Italian Sponge Cake (Pan di Spagna) is a basic preparation of Italian pastry.
Thanks to its particular soft and spongy texture it’s the ideal base for the preparation of classic layer cakes and an excellent substitute of Ladyfingers in soaked cakes, such as Tiramisu, Zuppa Inglese or Zuccotto.
Its preparation is very simple, however for its perfect success it’s very important to respect the doses and methods of preparation. The ingredients of the authentic Italian Sponge Cake recipe are just 3: eggs, flour and sugar.
It belongs to the category of whipped doughs that do not require yeast. You have to whip the eggs for a long time so that they incorporate a lot of air. This, together with the water vapor developed during cooking, will allow the sponge cake to rise without the need for yeast.
Do not confuse sponge cake with another basic preparation called Pasta Biscotto. The latter resembles the Pan di Spagna for its spongy consistency, which is also suitable for dunking. But the Pasta Biscotto is mainly used for rolled desserts such as Nutella cake roll or Tiramisù Cake Roll.
It looks like one of the simplest and easiest basic preparation to make, with just 3 ingredients: eggs, sugar and flour (often half “00” flour and half potato starch). In reality there are some very important precautions to follow in order to get a good Italian Sponge Cake.
As with many traditional recipes, there are various methods to prepare Pan di Spagna. Some people prepare the mixture hot, others cold, there are those who separate the yolks from the egg whites and then process them separately.
We are going to show you the easiest method to get the best homemade Italian sponge cake for amazing, soft desserts.
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Italian Sponge Cake Recipe (Pan di Spagna)
- Prep Time: 20 Min
- Cook Time: 50 Min
- Servings: 8-10
Doses for a springform cake pan of 22 cm (9 inch). For different doses, calculated according to the diameter of your cake pan, read the paragraph below “Sponge Cake Ratio”.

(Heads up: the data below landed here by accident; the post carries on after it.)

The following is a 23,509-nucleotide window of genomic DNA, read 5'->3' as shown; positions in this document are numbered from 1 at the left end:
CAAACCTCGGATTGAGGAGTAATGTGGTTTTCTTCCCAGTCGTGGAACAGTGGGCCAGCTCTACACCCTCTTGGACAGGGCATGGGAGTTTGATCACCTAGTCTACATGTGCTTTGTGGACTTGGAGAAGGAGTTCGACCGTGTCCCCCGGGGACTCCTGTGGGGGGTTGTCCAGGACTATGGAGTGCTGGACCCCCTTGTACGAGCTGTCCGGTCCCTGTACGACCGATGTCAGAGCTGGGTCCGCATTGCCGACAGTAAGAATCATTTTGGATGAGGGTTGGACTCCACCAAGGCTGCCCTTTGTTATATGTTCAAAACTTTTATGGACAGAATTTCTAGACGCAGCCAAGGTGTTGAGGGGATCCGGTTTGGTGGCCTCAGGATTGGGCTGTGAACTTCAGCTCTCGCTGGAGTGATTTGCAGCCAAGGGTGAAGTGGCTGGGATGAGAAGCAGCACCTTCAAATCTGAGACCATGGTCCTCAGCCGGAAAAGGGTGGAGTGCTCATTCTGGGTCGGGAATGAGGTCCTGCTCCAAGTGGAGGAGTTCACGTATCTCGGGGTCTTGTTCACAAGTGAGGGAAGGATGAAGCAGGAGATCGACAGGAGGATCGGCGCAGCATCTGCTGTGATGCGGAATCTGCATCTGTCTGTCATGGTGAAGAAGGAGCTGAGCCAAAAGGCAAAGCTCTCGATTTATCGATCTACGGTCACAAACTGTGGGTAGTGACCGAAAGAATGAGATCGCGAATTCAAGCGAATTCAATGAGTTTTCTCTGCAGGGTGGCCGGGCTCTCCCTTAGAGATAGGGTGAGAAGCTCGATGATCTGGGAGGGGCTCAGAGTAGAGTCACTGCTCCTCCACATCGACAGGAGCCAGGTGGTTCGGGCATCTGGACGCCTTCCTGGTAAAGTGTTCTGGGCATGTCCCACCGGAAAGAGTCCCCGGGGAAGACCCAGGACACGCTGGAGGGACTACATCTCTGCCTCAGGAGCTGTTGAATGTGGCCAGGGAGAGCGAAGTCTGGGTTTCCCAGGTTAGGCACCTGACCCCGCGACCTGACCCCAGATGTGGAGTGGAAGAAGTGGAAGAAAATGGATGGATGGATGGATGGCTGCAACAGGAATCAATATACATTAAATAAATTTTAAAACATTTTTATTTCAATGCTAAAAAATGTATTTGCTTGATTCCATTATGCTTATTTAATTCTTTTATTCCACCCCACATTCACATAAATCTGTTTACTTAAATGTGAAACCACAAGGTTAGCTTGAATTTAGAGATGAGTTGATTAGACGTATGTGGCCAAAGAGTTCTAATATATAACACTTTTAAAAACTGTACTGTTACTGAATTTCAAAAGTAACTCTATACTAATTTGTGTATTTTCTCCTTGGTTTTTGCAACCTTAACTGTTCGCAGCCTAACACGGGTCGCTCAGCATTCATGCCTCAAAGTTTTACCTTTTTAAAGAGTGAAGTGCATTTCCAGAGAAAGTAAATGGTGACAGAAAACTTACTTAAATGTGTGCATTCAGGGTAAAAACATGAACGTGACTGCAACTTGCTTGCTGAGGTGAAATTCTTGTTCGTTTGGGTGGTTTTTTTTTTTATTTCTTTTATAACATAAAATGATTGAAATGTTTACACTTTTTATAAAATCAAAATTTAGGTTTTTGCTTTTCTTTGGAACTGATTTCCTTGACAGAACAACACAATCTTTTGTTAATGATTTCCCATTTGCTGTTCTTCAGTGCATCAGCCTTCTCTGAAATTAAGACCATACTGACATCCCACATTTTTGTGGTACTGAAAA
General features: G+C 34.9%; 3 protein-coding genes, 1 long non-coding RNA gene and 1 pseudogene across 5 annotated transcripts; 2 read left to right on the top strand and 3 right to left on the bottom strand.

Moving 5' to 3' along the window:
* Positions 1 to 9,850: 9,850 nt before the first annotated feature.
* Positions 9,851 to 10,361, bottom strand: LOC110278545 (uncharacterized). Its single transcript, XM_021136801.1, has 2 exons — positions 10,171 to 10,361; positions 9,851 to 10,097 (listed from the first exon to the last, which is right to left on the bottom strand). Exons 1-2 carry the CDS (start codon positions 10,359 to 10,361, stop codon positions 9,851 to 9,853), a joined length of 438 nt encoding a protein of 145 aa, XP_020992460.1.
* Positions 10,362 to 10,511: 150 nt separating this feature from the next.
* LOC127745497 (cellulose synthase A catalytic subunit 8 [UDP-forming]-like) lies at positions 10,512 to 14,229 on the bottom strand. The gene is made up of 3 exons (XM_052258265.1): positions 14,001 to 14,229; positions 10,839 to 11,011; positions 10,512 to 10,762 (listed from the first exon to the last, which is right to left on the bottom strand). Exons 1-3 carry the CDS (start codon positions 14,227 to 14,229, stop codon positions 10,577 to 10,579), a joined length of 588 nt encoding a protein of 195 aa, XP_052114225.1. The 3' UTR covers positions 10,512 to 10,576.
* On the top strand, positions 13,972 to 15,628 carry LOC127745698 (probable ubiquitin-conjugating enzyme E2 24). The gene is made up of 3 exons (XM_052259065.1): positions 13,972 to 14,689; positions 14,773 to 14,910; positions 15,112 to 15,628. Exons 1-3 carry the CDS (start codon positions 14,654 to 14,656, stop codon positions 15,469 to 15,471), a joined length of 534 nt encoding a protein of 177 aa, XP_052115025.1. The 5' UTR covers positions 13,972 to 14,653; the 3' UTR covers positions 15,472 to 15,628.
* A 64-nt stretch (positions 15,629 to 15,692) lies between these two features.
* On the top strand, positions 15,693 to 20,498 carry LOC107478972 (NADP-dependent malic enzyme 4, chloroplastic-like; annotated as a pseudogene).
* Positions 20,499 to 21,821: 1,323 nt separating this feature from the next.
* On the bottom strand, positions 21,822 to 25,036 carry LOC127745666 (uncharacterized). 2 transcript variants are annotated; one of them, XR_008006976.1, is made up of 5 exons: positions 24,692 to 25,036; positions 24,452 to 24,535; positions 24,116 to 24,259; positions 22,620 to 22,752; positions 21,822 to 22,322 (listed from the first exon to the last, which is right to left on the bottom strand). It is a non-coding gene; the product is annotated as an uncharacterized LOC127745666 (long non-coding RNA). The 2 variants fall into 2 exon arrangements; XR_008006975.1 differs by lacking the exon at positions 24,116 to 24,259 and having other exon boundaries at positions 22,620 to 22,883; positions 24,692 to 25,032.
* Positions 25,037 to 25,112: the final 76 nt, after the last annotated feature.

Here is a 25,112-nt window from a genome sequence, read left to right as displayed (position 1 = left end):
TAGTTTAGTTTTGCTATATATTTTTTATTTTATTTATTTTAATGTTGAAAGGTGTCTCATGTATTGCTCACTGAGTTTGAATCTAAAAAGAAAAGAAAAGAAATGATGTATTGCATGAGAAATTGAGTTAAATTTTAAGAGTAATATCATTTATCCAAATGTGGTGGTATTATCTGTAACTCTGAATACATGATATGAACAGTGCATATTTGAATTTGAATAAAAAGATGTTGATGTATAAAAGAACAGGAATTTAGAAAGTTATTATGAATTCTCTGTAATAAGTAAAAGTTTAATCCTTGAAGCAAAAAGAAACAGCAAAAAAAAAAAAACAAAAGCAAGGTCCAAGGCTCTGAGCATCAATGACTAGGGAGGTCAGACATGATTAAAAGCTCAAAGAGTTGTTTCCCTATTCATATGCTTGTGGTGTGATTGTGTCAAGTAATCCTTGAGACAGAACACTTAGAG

- 5 whole medium eggs
- 150 g (5,30 oz = 3/4 cup) of granulated sugar
- 75 g (2,65 oz = 2/3 cup) of “00” flour
- 75 g (2,65 oz = 1/2 cup) of potato starch
- 3-4 drops of vanilla essence or the grated rind of 1/2 lemon (optional)
Kitchen Tools and Equipment
Essential for the success of the recipe is a good electric electric stand mixer such as KitchenAid Artisan Series, like the one used to make Pan di Spagna in this recipe.
You can also use an electric hand mixer to perfectly beat the egg with sugar.
Finally you need a cake pan with removable base. Have a look to these professional springform pan set that includes 3 piece non-stick pans (6 inch, 8 inch, 10 inch) and 6 inch, 8 inch, 10 inch parchment paper liners.
Step 1) – First, preheat the oven to 170°C (338 F). Then sift together the flour and the potato starch in a bowl. Mix them well and set aside.
Step 2) – Place the eggs and sugar in a planetary mixer. If you want to flavor the sponge cake, now add 3-4 drops of vanilla essence or the grated rind of 1/2 lemon. This is optional, dependig on the recipe you are going to make with the sponge cake.
Step 3) – Whip at moderate speed. If you have an electric mixer graduated from 1 to 10, the correct speed is 6.
Step 4) – Beat the eggs with the sugar for 15/20 minutes until the mixture has become light and fluffy and has doubled its volume.
Step 5) – When the eggs and sugar are ready, puffy and frothy, turn off the mixer. Take the sifted flours and add them a little at a time to the cream of eggs and sugar. Mix RIGOROUSLY BY HAND and slowly making movements from the bottom up, so as not to disassemble the mixture.
Step 6) – As soon as the flours are completely amalgamated to the cream, set aside and carefully cover your springform cake pan with baking paper.
Step 7) – Pour the mixture into the cake pan and finally use a spatula to level the surface. DO NOT BEAT THE CAKE PAN on a surface to level it, otherwise it will disassemble.
Step 8) – Bake the Pan di Spagna in a preheated oven at 170°(338 F) for about 50 minutes. DO NOT OPEN THE OVEN FOR THE FIRST 40 MINUTES! Then you can check the cooking with a toothpick. Stick with a toothpick the center of the sponge cake: if it comes out dry it means that it’s cooked.
Once cooked, remove the sponge cake from the oven. Leave it in the cake pan for about 15 minutes before unmolding. Then let the sponge cake cool completely before using it for your recipes.
You can keep the Italian sponge cake at room temperature, completely sealed with cling film or in an airtight container. It will remain soft for about 3 days.